• The inbound links from social services, aggregators etc.

On the web, the front page is not the primary point of entry. (e.g. on this site the front page only accounts for 3.2% of the entry points)

These navigation elements provide a far more efficient way to discover and digest the content you want to read. A good example is Coolhunter's iPad app. where you have section pages with list of articles, and in-article links to related content.

Another issue with the iPad media apps, especially the news apps, is that the concept of what's newsworthy has changed dramatically in recent years.

We now live in a connected world and news is everything we care about - despite its source. News is traditional news about world or local events, it's the pictures on your sister's Flickr, it's the presentation on Slideshare; it's the analysis on someone's blog etc. All of it is highly relevant and newsworthy to the individual.

As I wrote in The Future of News, Tablets, and Business Models, "We don't want to start a separate application to read the news from each specific news source."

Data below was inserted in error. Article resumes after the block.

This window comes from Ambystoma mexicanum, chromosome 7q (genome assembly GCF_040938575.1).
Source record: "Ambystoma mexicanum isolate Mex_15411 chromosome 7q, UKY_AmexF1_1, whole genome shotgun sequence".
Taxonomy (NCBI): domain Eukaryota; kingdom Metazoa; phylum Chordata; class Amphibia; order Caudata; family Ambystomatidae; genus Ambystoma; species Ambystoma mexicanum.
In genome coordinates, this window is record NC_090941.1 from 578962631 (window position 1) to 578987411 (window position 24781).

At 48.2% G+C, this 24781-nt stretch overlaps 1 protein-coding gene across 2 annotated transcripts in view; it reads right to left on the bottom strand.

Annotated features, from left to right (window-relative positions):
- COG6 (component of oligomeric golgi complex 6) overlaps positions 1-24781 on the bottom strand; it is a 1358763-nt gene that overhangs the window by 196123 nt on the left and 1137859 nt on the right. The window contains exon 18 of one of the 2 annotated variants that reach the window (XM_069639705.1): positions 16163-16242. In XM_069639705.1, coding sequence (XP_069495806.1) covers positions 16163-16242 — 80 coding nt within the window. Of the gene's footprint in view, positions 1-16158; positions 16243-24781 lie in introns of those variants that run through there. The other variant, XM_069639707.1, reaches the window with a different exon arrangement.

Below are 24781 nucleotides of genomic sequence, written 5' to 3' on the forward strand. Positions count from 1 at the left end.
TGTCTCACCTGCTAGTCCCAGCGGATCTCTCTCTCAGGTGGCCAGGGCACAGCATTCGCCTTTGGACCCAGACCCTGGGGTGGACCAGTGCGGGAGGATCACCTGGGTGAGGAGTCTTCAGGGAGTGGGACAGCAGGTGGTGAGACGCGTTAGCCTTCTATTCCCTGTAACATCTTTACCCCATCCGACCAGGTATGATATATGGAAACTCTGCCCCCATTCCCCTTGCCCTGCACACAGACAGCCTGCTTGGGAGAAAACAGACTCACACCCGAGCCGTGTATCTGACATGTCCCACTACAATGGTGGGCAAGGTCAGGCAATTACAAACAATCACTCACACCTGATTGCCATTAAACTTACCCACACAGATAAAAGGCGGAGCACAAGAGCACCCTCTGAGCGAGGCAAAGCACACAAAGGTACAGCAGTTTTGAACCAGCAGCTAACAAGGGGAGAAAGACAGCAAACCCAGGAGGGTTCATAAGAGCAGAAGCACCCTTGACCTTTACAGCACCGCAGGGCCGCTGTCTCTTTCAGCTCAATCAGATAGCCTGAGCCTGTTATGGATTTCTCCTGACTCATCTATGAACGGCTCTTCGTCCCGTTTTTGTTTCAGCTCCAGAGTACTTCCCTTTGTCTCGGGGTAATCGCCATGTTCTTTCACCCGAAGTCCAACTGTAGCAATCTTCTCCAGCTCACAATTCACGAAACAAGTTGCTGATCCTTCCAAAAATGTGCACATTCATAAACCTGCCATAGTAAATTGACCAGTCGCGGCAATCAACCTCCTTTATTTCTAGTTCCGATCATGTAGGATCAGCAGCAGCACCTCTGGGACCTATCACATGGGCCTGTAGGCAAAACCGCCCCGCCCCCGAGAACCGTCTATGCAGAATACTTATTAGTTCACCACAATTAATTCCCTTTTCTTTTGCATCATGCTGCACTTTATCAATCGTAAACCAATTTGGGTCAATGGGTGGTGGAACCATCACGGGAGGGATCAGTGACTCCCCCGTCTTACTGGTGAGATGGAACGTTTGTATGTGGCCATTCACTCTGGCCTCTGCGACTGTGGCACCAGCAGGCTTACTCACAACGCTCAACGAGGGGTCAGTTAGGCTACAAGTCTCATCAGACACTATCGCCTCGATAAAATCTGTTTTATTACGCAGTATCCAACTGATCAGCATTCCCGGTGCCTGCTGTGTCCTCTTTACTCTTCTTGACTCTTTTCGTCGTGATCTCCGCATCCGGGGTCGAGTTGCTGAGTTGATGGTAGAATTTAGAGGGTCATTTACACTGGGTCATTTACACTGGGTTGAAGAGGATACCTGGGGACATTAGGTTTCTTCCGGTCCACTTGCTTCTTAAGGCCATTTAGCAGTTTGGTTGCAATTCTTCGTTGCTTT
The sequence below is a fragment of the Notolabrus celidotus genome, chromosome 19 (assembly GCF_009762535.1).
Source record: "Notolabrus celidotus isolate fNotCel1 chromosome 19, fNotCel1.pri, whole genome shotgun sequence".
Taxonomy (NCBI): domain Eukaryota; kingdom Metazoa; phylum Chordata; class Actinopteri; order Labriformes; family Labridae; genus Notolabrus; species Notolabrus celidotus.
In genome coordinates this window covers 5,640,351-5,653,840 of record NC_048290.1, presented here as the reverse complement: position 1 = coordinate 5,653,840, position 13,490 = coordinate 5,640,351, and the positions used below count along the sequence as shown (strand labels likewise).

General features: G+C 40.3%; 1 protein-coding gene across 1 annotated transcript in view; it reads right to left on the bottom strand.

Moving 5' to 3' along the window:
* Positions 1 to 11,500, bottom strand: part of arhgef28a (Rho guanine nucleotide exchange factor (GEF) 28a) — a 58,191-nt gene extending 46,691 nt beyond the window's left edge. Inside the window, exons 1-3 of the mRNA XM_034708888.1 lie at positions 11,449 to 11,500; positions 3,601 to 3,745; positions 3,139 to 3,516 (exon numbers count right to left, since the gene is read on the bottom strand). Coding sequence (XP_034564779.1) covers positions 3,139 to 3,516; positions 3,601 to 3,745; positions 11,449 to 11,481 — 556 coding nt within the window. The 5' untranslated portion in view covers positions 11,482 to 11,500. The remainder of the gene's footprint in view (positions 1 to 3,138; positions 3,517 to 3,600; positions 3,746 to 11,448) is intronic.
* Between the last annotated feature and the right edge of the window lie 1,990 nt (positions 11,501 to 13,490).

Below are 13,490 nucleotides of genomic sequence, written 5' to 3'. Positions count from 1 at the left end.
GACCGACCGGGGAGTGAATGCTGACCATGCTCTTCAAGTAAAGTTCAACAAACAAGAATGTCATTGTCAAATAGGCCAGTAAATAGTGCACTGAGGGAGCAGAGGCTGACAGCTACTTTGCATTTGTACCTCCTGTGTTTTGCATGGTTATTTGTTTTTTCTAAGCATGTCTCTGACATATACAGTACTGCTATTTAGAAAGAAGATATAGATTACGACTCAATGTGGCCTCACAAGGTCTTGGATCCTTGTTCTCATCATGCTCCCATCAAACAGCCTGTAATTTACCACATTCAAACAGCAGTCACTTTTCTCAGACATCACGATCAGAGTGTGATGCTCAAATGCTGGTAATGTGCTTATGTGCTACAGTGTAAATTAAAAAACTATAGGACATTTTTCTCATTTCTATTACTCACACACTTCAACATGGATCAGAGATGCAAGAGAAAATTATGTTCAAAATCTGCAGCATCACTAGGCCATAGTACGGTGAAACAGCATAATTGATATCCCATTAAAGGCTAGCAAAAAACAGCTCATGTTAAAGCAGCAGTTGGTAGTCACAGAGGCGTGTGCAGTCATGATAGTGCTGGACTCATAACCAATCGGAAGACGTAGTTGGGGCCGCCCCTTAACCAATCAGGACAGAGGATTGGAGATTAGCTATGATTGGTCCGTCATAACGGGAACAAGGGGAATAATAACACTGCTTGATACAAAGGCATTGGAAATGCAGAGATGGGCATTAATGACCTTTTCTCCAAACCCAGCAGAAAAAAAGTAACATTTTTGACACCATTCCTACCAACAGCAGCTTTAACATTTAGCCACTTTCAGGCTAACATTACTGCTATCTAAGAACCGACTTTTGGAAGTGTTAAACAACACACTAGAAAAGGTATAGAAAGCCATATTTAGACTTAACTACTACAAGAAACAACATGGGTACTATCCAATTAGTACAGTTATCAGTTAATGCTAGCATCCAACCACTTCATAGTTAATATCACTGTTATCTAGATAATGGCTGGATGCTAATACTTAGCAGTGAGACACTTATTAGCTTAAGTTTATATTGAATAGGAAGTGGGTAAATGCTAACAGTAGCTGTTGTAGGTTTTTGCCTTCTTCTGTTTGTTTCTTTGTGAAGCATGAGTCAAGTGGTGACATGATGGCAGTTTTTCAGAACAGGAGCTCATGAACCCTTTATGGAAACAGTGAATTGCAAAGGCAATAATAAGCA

Media companies need to turn their focus upside down. Instead of forcing people to come to them, they need to go out and become a part of people's stream.

Can I follow the articles in each section on Twitter? Can I add them as a source to my Flipboard? Can add the content to Google Reader? Do you make it available to the many news aggregators out there?

Adam Gardefjord asked whether you could follow specific reporters, which shows the new mental image people have when dealing with content. We follow first, consume second.

The real question is: Can you follow reporters on Twitter? With the links opening directly in the app?

Get out there. Move into people's streams.

Note: Technically speaking it easy enough to do. You can register a domain/URL to your app, so if people click on it on iPad it will launch you news app (instead of in the browser). This is how YouTube works on the iPad.

Overall, News+ is very interesting, especially compared to most other iPad newspapers. For the most part, "they get it." It's not a closed off world, it's connected, it's social, and it's about creating content.

Also note that the iPad isn't actually for sale yet in Scandinavia. Bonnier are launching this app *before* people can even get it. That tells you that Bonnier is focused on embracing the future, instead of just trying to maintain the past.

Generally, I like it. It's one the first "iPad magazines" that embraces the connection. We are not fully there yet - we still need the links and being a part of the world around it. But, it is a lot better than what we have seen so far.

Read also: Forget The Paywalls Build Shareable Paygates (Baekdal Plus)

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Thomas Baekdal

Thomas Baekdal

Founder of Baekdal, author, writer, strategic consultant, and new media advocate.